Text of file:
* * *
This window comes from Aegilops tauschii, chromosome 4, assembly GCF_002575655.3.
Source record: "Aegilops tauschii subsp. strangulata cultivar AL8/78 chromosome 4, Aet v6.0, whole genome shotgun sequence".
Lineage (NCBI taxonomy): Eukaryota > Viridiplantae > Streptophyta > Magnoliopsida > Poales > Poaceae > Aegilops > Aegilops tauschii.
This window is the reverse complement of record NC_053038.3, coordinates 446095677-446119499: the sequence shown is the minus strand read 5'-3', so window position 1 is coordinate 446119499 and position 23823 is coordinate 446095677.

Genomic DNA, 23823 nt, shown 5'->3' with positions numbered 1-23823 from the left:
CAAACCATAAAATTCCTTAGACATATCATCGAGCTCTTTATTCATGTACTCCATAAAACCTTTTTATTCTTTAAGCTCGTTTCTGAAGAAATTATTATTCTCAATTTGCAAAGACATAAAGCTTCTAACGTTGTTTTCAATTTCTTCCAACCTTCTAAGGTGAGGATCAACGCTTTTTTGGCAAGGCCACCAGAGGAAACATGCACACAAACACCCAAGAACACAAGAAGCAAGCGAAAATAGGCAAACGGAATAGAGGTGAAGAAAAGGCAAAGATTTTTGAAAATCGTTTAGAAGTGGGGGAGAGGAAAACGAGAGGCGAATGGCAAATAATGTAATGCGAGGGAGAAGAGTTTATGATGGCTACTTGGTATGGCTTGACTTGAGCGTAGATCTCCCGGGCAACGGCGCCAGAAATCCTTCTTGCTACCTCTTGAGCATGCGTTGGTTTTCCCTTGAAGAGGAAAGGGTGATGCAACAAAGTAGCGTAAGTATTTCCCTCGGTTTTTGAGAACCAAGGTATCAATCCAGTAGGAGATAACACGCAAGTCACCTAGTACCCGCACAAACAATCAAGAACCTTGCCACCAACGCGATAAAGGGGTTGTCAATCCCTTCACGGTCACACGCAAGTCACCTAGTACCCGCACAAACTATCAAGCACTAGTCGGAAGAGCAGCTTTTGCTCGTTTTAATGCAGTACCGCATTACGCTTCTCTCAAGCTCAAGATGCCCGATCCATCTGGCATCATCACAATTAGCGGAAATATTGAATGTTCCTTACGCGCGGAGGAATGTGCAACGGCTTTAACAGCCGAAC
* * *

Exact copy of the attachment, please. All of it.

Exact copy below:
This window comes from Aegilops tauschii, chromosome 4, assembly GCF_002575655.3.
Source record: "Aegilops tauschii subsp. strangulata cultivar AL8/78 chromosome 4, Aet v6.0, whole genome shotgun sequence".
Lineage (NCBI taxonomy): Eukaryota > Viridiplantae > Streptophyta > Magnoliopsida > Poales > Poaceae > Aegilops > Aegilops tauschii.
This window is the reverse complement of record NC_053038.3, coordinates 446095677-446119499: the sequence shown is the minus strand read 5'-3', so window position 1 is coordinate 446119499 and position 23823 is coordinate 446095677.

Genomic DNA, 23823 nt, shown 5'->3' with positions numbered 1-23823 from the left:
CAAACCATAAAATTCCTTAGACATATCATCGAGCTCTTTATTCATGTACTCCATAAAACCTTTTTATTCTTTAAGCTCGTTTCTGAAGAAATTATTATTCTCAATTTGCAAAGACATAAAGCTTCTAACGTTGTTTTCAATTTCTTCCAACCTTCTAAGGTGAGGATCAACGCTTTTTTGGCAAGGCCACCAGAGGAAACATGCACACAAACACCCAAGAACACAAGAAGCAAGCGAAAATAGGCAAACGGAATAGAGGTGAAGAAAAGGCAAAGATTTTTGAAAATCGTTTAGAAGTGGGGGAGAGGAAAACGAGAGGCGAATGGCAAATAATGTAATGCGAGGGAGAAGAGTTTATGATGGCTACTTGGTATGGCTTGACTTGAGCGTAGATCTCCCGGGCAACGGCGCCAGAAATCCTTCTTGCTACCTCTTGAGCATGCGTTGGTTTTCCCTTGAAGAGGAAAGGGTGATGCAACAAAGTAGCGTAAGTATTTCCCTCGGTTTTTGAGAACCAAGGTATCAATCCAGTAGGAGATAACACGCAAGTCACCTAGTACCCGCACAAACAATCAAGAACCTTGCCACCAACGCGATAAAGGGGTTGTCAATCCCTTCACGGTCACACGCAAGTCACCTAGTACCCGCACAAACTATCAAGCACTAGTCGGAAGAGCAGCTTTTGCTCGTTTTAATGCAGTACCGCATTACGCTTCTCTCAAGCTCAAGATGCCCGATCCATCTGGCATCATCACAATTAGCGGAAATATTGAATGTTCCTTACGCGCGGAGGAATGTGCAACGGCTTTAACAGCCGAAC